When Chuck Falgout and his family play Trivial Pursuit, he’s the guy who knows the answer to who was Russia’s world champion pole vaulter.
It was Sergei Bubka, Falgout enthusiastically blurts out before they finish asking the question.
And, of course, he’s right.
“I love being a student,” he said. “And I’m blessed or cursed with an amazing memory. I’m a trivia junkie. I remember obscure things. The running joke in the family is when we play Trivial Pursuit, it’s everybody against me.”
Behind most great purveyors of knowledge is a good book, and Falgout has nearly 700 of them at his home in Bayou Gauche. He’s a small collector and bookseller of rare, used and out-of-print books. It’s his hobby and his passion, with many of them about his favorite topics like Louisiana and Cajun history, the military and classic literature books.
“I like being the go-to guy if people have questions,” he said. “I just remember things like names, dates, places and characters from books. One day my head will fill up and my daughter’s name will just fall out the other end.”
So far, his head still has room for new information.
This Cajun can consume a 500-page book in a couple of days. When he traveled with the military, he also listened to audio books, averaging three to four of them a week. Falgout works at Bayer now so he relies on his own library for books, which is extensive.
He’s been collecting books nearly 30 years since his teens. Later, he grew his collection by buying books at estate sales and many of them are special.
Falgout’s oldest books include a Latin prayer book from 1754 and math school book from 1763. He’s also got 25 to 30 world atlases from the 1850s and World War II books.
His small online book business began after talking to a bookseller in Lafayette, who suggested the move. He also trades books to get other books with a couple of bookstores.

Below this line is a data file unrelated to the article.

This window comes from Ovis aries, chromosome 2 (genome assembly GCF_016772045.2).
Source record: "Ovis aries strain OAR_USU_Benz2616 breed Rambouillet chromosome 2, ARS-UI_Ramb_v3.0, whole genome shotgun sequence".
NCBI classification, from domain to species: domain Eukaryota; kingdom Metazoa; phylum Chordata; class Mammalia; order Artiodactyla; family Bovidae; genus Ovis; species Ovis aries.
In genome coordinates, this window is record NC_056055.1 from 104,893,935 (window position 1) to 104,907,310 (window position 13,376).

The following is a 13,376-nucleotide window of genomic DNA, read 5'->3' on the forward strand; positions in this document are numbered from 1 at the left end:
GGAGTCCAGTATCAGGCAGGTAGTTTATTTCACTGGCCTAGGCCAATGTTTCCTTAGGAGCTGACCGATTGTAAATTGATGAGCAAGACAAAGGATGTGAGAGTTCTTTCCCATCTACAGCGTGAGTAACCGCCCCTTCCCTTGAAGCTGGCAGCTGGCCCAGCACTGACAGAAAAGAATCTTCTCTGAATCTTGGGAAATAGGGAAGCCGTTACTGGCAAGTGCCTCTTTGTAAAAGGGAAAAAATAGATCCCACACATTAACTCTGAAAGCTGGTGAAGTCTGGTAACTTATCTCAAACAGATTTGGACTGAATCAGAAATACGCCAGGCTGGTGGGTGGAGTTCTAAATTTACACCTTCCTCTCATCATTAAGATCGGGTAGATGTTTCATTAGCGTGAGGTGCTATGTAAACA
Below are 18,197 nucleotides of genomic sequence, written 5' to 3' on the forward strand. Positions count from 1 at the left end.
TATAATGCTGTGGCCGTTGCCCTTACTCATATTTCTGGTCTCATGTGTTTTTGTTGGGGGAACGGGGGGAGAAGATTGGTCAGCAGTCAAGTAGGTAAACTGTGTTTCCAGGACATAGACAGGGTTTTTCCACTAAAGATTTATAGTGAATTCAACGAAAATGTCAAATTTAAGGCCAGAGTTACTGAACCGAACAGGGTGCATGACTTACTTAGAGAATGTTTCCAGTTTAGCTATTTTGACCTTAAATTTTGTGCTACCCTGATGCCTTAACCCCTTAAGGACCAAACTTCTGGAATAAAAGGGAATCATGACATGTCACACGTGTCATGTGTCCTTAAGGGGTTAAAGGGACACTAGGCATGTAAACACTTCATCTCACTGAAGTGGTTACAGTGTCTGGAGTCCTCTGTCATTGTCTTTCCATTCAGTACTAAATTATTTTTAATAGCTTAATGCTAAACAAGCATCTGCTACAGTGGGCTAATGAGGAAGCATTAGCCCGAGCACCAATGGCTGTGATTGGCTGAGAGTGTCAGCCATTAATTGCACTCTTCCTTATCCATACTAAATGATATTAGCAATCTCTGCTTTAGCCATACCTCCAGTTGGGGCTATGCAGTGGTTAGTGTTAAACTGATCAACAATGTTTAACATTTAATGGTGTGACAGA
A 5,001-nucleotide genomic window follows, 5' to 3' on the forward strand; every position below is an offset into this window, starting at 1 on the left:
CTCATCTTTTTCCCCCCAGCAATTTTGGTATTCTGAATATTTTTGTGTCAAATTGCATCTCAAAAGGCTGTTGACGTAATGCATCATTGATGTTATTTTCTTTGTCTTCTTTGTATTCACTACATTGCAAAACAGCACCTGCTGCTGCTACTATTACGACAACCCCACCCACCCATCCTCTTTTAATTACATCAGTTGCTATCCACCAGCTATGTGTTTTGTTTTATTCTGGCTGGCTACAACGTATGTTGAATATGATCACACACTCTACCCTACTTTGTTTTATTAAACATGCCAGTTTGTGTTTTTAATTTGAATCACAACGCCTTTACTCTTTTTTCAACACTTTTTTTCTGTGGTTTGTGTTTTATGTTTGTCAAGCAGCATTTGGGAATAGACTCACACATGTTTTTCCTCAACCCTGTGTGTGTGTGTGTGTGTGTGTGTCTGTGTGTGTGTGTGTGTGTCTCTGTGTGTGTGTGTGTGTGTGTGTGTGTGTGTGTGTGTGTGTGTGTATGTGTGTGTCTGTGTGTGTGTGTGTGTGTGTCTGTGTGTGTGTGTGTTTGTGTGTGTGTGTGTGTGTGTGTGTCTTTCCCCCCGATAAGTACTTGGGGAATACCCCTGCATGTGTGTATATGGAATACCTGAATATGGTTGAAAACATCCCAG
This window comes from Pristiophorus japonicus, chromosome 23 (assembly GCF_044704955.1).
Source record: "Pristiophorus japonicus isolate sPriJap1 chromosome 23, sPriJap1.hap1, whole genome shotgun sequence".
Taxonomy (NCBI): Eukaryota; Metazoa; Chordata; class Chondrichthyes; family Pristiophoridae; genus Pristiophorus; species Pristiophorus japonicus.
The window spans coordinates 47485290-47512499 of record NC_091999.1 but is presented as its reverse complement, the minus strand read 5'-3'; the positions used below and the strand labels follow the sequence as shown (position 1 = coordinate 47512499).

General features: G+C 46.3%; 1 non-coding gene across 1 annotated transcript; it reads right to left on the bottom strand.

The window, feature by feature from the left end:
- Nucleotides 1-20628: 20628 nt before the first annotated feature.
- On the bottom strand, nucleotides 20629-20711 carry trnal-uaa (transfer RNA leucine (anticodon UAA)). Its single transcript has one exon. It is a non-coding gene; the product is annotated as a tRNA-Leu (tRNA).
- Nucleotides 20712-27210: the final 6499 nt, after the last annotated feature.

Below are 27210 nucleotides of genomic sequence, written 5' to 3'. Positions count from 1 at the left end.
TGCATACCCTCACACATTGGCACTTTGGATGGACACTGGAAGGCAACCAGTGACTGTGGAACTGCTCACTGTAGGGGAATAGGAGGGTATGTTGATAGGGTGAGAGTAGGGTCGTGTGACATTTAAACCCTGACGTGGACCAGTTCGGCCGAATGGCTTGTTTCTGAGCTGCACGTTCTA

“I started the business and I posted six or eight books to try it out,” Falgout said. “Three months later, I sold one and a month or two later I sold another one.”
So, his passion is still mostly a hobby.
His cherished books include the old math book, as well as one on his family history and some of the autographed books like the first edition of “Flags of Our Fathers” with signatures from Medal of Honor recipients who served in the Battle of Iwo Jima, one of the epic campaigns of World War II.
One of his books, “Merrill’s Mirauders,” about a legendary special forces unit that went behind enemy lines in Burma, also in World War II, is important to Falgout and one he considers one of his special finds. It has the signatures of the last six remaining members of the unit.
“The Fighting Men of Louisiana” written in 1947 is his most valuable book monetarily, which was sold by subscription door-to-door between Monroe and Shreveport. One of his estate sales finds, Falgout said there may have been as few as 500 copies or less printed. Many of his first editions and first printed editions are valuable, too.
“With me being a perpetual student, I love learning,” Falgout said. “I haven’t read every book on my shelf and, hopefully, one day I can, but having them is like learning from osmosis. I kind of know what’s in the book even though I haven’t read it. I have direct knowledge that I don’t have to Google. I’d rather find the information for myself. It’s like having my own personal library.”